Current slowdown transient. Should be over by end of fiscal: S. Krishnakumar, Sundaram MF
"There will be some recovery in the second half of 2019-20 and most of this recovery will be driven by government action to revive growth."
The mid- and small-cap segments have been in bear mode for some time and largecaps are also in correction mode. How long will this weakness last?
I don’t think this weakness will continue for long because broader market valuations are back to comfortable levels. The gap between Nifty forward earnings yield and 10-year G-Sec yield has also fallen and is close to zero. Historically, the market has rewarded equity investors who entered the market when this gap is close to zero or below zero.
Foreign investors are still selling. Won’t this pull markets down further?
The short-term selling is due to some concerns over taxation. I think that will be settled soon.The Finance Minister is meeting industry experts and some actions may be withdrawn or modified. If that happens, it will be positive for market sentiments. Our long-term story—attractiveness of Indian market as a fast growing economy in the middle of slowing global weakness—will continue.
Therefore, foreign investors will be back soon. The government’s decision to increase foreign investor caps of individual companies to that of sectoral cap is another positive action. This will increase weight of several Indian stocks in global indices and India’s overall weight will also go up in the emerging market indices. This is an important factor most people have ignored. This readjustment in weight can attract an additional $10 billion to Indian markets, provided the sentiment towards India is right.
How are different segments placed now?
Indian mid-caps were trading at a discount of around 20% till the rally of 2016-17 took valuations to a premium. However, the situation is back to normal after the recent correction, and mid- and small-caps are now trading at a 20% discount.
Global growth is weakening. How will it hit markets like India?
Global central banks are trying to stabilise growth and have shifted from rate hike cycle to rate easing cycle. This will keep their bond yields and currency soft. This is enough reason for central bankers of emerging markets like India to not worry about inflation and currency fall when they drop rates or increase liquidity for spurring growth.
Are you expecting RBI’s loose monetary policy to continue?
Yes. Central banks of several emerging markets are doing this and our benchmark rates have come down by 110 bps over the past year. Domestic liquidity is moving towards a surplus due to measures like dollar swaps by the RBI. The RBI is expected to maintain this momentum. The government decision to raise money through dollar bonds will reduce cost of capital for Indian companies.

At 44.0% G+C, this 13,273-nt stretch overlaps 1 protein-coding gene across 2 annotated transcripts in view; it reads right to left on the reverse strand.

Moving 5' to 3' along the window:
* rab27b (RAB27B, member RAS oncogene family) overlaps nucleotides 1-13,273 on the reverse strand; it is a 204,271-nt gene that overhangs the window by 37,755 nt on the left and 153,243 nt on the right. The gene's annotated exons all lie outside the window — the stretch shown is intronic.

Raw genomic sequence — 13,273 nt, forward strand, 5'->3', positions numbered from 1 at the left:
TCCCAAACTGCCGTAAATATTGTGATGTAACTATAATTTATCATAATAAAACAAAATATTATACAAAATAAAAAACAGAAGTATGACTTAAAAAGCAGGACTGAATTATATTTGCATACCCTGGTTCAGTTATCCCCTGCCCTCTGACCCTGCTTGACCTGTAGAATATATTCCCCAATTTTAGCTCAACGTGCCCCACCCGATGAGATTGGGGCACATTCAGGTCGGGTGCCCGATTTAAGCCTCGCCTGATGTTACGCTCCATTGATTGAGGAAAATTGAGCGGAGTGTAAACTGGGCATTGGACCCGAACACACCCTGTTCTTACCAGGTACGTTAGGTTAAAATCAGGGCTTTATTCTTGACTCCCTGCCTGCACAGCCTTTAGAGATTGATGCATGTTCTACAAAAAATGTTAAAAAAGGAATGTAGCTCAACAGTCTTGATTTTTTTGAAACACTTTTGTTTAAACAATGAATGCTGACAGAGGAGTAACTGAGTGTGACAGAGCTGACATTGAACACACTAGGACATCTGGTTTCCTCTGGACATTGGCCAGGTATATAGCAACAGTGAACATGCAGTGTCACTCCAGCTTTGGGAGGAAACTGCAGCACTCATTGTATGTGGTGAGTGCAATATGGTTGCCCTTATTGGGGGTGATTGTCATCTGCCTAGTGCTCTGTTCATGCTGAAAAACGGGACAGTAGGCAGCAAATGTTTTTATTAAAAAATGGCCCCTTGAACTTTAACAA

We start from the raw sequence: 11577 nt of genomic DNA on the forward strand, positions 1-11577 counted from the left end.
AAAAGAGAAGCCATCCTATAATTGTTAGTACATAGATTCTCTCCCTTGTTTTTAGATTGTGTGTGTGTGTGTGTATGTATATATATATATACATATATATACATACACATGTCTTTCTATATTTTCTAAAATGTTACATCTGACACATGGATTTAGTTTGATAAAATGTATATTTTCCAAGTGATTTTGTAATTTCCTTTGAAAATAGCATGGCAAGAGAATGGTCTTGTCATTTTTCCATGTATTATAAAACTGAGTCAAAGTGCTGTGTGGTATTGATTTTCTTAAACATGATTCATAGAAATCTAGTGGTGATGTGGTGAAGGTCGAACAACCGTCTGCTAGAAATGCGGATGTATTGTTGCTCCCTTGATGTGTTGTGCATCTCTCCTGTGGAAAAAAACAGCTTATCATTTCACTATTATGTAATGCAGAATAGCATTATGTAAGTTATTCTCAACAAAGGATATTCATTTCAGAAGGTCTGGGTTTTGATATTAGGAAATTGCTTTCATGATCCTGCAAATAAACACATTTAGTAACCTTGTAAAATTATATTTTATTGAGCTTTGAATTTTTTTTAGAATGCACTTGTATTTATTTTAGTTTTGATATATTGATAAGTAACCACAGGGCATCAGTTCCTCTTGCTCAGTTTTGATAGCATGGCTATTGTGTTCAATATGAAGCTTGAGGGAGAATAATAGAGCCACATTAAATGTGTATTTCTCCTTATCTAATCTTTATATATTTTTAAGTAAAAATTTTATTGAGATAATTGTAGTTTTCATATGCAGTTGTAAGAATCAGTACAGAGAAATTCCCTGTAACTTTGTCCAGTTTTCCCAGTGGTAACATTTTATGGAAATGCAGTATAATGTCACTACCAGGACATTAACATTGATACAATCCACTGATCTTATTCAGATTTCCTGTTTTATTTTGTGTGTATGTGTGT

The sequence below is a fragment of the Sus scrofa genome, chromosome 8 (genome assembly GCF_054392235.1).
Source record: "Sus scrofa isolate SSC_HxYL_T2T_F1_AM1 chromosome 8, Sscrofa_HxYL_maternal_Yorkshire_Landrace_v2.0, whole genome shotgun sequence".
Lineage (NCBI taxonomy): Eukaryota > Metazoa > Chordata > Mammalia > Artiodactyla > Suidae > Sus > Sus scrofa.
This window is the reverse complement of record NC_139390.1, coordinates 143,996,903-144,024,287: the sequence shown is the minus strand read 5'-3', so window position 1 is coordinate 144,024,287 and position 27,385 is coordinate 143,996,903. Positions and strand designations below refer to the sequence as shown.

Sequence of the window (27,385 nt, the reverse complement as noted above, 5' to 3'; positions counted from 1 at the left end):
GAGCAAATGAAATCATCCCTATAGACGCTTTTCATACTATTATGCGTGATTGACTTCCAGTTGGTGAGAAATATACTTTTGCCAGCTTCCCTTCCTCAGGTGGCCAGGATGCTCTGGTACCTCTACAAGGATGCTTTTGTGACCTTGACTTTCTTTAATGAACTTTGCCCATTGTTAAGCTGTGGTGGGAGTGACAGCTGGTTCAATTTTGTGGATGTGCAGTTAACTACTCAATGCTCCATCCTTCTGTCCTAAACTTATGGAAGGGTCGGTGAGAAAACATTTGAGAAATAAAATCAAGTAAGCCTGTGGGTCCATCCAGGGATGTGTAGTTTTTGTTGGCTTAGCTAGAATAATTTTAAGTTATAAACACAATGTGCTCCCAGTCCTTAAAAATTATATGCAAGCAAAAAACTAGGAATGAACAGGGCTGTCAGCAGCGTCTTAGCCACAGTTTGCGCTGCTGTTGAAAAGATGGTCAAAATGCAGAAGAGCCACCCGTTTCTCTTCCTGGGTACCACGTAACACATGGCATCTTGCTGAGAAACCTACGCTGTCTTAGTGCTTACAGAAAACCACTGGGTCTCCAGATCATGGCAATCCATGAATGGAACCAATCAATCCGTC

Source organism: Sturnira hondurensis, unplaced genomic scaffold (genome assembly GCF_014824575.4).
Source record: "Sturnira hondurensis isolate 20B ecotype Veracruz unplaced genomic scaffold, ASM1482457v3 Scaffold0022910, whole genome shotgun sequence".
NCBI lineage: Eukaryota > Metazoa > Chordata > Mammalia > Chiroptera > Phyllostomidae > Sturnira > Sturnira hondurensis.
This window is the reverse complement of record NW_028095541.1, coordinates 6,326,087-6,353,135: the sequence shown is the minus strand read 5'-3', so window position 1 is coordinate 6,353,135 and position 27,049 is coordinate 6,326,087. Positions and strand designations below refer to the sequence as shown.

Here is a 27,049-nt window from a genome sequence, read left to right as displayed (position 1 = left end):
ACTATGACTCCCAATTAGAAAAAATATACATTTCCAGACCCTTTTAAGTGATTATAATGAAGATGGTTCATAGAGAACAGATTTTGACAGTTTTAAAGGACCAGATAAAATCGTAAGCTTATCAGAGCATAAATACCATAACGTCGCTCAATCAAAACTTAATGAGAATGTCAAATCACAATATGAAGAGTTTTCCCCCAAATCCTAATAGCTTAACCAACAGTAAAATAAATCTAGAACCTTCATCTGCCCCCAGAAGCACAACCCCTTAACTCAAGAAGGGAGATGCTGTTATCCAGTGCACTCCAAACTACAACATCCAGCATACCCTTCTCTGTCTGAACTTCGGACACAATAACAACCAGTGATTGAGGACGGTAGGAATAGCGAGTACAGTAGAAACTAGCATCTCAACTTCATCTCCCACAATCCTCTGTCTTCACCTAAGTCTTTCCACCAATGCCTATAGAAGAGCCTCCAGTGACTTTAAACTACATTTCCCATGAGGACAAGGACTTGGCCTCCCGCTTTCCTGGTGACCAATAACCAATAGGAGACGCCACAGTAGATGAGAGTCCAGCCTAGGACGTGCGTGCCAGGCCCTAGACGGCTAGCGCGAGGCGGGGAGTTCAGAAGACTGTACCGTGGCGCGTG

Will these measures arrest the slowdown?
The current slowdown is transient and should be over by the end of this fiscal. We already had a few soft quarters and the next one will be softer. There will be some recovery in the second half of 2019-20 and most of this recovery will be driven by government action to revive growth.
Segments like auto, among others, are reeling under a severe slowdown. Are these measures enough to arrest the slowdown?
If you look at the consumer discretionary space closely, you will notice there is no slowdown in the white goods segment. Most of these medium-ticket items are purchased using one’s own funds. Pressure is only on items like auto, housing, etc that need funding. So the demand slowdown in these segments should settle once funding problems, triggered by the NBFC crisis, settle.
The government announced a Rs 10,000 crore support package for NBFCs. When will we see action on this front?
The RBI circular regarding this loss guarantee scheme is expected soon and action will follow. You should note that bigger moves like bringing HFCs under RBI were also announced. In addition to cutting rates, RBI also took measures like reducing risk weight of consumer loans from 125% to 100%, increasing limits for loans that qualify as priority sector lending, etc. These measures should reverse the liquidity crunch and the slowdown pains.
Should one invest in NBFCs now?
There are structural changes taking place in the NBFC space. In addition to liquidity issues, there is increased supervision by RBI. Since the return on assets and return on equities that NBFCs will generate now is going to be much smaller than what it was in the last five years, investors should be ready for derating in some stocks.
What are the sub segments within the banking space that you like?
We prefer private banks that are concentrating on retail lending. The corporate lending space is also good as it will pick up in the near term. However, we would wait for clarity on the PSU banking space. They are going through some transition and we don’t know which bank will get merged with others.
Will capex recovery happen soon?
The capex slowdown is not that as bad as it is being made out to be. If you leave out the power sector and compare the last five years’ capex with that of five years before that, you will find capex has almost doubled. This is not coming into focus because the same is not happening in the big ticket industries like power, metals, etc.